We are not huge brisket fans. It’s not that we don’t like brisket.. it’s just not on our radar. Maybe it’s a back East thing. It’s just not a really prevalent meat out West.
None the less, recently we have had several brisket experiences on our travels that put it on our radar. For a tough meat… done right, it can be luscious, delicious, full of flavor and super savory. So we decided to make some of our own.
We weren’t sure on what preparation to use. There is the faithful Braise Method… low and slow in the oven for a long time until the meat is fall apart tender. Or the Smoked Method… a lot more tricky, but done right yields smokey flavorful goodness. So we bought a 14 lb whole brisket, cut it in half and did a Brisket Competition.
For the Braised Brisket, we seasoned the meat in a rib rub and seared all over. Then we removed the meat and sautéed onion, garlic and carrot in the brownings. Then we added the liquid… a can of tomatoes, chicken broth, beef bouillon cube, chipotle peppers, mustard seed, thyme, oregano, and sage… along with the seared meat and onion-garlic-carrot mixture. I brought to a simmer and put in a 300F oven, covered, for 6 hours.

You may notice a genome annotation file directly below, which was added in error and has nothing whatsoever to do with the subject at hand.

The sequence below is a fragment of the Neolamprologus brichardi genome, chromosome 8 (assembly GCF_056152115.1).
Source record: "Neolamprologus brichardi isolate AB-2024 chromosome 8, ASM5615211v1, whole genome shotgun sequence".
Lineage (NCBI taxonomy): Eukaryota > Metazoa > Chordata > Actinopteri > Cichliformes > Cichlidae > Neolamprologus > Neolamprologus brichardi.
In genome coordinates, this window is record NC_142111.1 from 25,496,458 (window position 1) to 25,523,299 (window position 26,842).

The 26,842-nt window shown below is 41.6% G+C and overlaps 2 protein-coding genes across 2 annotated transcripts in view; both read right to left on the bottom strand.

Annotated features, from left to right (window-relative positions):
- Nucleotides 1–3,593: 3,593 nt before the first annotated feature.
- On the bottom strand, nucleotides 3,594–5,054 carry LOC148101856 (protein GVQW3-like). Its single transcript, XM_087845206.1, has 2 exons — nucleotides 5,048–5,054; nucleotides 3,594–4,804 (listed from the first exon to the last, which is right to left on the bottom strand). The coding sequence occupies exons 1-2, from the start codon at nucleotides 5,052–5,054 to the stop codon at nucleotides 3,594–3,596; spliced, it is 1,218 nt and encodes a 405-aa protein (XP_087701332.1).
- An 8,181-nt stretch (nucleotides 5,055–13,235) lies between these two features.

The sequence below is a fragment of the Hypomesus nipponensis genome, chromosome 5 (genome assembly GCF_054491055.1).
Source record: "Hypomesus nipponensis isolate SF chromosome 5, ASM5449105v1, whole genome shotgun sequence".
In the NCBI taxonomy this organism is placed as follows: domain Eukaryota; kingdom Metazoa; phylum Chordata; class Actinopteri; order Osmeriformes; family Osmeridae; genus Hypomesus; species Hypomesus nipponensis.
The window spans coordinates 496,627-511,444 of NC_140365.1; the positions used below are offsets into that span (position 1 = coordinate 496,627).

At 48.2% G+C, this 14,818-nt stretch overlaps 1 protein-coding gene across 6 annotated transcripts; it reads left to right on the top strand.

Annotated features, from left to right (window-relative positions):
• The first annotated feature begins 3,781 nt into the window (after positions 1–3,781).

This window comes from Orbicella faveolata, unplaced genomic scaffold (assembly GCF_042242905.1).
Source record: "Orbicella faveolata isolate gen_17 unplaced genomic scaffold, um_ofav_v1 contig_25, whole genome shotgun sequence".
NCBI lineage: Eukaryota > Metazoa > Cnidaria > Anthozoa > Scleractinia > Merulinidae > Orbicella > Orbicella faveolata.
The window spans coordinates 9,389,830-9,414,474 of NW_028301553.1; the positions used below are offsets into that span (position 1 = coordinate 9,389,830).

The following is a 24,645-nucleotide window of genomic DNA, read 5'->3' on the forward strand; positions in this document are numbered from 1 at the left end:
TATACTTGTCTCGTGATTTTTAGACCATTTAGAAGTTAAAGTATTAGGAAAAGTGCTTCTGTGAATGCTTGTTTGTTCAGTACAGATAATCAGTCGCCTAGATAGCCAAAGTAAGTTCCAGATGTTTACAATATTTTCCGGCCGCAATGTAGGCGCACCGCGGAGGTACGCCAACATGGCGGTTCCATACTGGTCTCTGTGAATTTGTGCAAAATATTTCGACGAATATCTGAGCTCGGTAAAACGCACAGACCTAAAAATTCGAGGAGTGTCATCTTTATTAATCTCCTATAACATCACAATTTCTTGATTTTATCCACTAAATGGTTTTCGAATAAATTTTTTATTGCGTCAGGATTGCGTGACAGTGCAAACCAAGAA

For the smoked, we brined in a simple salt-sugar-water mixture for overnight… then drained, dried, and seasoned with rib rub and smoked at 225 – 275F for 6 hours.
The results were both good.
The braised was more tender and succulent. Though I think a contributing factor was that we used the fat end for the braise (and the lean end for the smoked). A well worthwhile by-product of the braised was the braising liquid that made an amazing BBQ sauce (just added ketchup-spicy mustard-molasses-brown sugar to the braising liquid).
The smoked version on the other hand, was much smokier and beefier. But it was not as tender and much tougher… partially no doubt because of the lean cut.
So what did we learn:
- Low and slow…. at least 6 hour cook time at low temperature (225 – 300F)
- Braising makes a braising liquid worth making just for the BBQ sauce product
- Fat end makes for a more succulent end product
- Smoked version lends a beautiful smokiness
Next time, I think we’ll try to smoke the fat end and see how tender we can make the brisket. If it’s still tough… we will try to cook it longer to yield a more tender brisket with the smokiness.
Fascinating experiment. But it’s not over yet.
We’ll be back…. to do more… learn more.. taste more.. and make a better brisket with what we learned.